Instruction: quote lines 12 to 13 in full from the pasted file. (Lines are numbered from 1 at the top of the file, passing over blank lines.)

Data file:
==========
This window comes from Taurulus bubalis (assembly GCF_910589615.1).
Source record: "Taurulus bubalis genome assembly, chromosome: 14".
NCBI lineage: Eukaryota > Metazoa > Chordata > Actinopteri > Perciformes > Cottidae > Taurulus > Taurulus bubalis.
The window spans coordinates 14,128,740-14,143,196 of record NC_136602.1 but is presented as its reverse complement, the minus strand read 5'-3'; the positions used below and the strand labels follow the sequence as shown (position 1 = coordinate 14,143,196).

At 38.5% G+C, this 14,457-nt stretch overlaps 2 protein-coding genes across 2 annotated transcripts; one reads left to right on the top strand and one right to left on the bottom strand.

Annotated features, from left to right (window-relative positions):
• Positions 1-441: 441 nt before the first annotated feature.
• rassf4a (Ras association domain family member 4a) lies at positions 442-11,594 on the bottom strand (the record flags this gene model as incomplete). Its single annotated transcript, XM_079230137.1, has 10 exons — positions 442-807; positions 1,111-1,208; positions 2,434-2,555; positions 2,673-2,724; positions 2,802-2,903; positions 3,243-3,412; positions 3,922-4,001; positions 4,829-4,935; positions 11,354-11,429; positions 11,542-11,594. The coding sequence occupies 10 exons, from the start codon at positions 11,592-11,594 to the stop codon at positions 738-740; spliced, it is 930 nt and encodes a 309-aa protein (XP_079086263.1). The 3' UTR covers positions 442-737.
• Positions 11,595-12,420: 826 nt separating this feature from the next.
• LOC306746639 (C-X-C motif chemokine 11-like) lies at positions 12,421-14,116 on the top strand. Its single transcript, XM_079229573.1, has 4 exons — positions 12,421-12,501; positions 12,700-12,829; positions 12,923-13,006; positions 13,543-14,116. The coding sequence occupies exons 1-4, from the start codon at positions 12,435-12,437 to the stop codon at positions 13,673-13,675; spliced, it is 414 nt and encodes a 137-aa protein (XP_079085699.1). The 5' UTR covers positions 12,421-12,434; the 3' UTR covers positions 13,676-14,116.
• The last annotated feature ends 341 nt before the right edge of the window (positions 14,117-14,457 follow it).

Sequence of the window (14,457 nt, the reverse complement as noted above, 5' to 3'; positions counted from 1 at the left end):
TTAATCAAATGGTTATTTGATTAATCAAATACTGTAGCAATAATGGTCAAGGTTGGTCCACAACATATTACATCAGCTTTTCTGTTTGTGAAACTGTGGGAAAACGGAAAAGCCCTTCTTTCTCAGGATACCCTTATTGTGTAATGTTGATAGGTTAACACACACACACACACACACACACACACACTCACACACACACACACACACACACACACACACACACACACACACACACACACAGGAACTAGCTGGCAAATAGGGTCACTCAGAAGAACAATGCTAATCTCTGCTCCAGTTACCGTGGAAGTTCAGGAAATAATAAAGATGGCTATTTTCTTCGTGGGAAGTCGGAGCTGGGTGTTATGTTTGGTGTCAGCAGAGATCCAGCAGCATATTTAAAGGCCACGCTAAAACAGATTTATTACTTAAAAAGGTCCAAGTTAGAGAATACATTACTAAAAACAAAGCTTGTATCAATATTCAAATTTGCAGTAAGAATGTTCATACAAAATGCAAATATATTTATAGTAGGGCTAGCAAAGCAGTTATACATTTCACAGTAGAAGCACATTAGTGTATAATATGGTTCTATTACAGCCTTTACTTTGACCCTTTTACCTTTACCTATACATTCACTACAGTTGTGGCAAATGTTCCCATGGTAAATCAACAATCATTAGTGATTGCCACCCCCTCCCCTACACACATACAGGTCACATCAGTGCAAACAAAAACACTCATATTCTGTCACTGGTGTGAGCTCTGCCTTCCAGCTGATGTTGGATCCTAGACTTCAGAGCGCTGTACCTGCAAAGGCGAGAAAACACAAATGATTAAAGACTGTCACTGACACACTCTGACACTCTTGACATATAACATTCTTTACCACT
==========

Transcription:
Sequence of the window (14,457 nt, the reverse complement as noted above, 5' to 3'; positions counted from 1 at the left end):
TTAATCAAATGGTTATTTGATTAATCAAATACTGTAGCAATAATGGTCAAGGTTGGTCCACAACATATTACATCAGCTTTTCTGTTTGTGAAACTGTGGGAAAACGGAAAAGCCCTTCTTTCTCAGGATACCCTTATTGTGTAATGTTGATAGGTTAACACACACACACACACACACACACACACACTCACACACACACACACACACACACACACACACACACACACACACACACACACAGGAACTAGCTGGCAAATAGGGTCACTCAGAAGAACAATGCTAATCTCTGCTCCAGTTACCGTGGAAGTTCAGGAAATAATAAAGATGGCTATTTTCTTCGTGGGAAGTCGGAGCTGGGTGTTATGTTTGGTGTCAGCAGAGATCCAGCAGCATATTTAAAGGCCACGCTAAAACAGATTTATTACTTAAAAAGGTCCAAGTTAGAGAATACATTACTAAAAACAAAGCTTGTATCAATATTCAAATTTGCAGTAAGAATGTTCATACAAAATGCAAATATATTTATAGTAGGGCTAGCAAAGCAGTTATACATTTCACAGTAGAAGCACATTAGTGTATAATATGGTTCTATTACAGCCTTTACTTTGACCCTTTTACCTTTACCTATACATTCACTACAGTTGTGGCAAATGTTCCCATGGTAAATCAACAATCATTAGTGATTGCCACCCCCTCCCCTACACACATACAGGTCACATCAGTGCAAACAAAAACACTCATATTCTGTCACTGGTGTGAGCTCTGCCTTCCAGCTGATGTTGGATCCTAGACTTCAGAGCGCTGTACCTGCAAAGGCGAGAAAACACAAATGATTAAAGACTGTCACTGACACACTCTGACACTCTTGACATATAACATTCTTTACCACT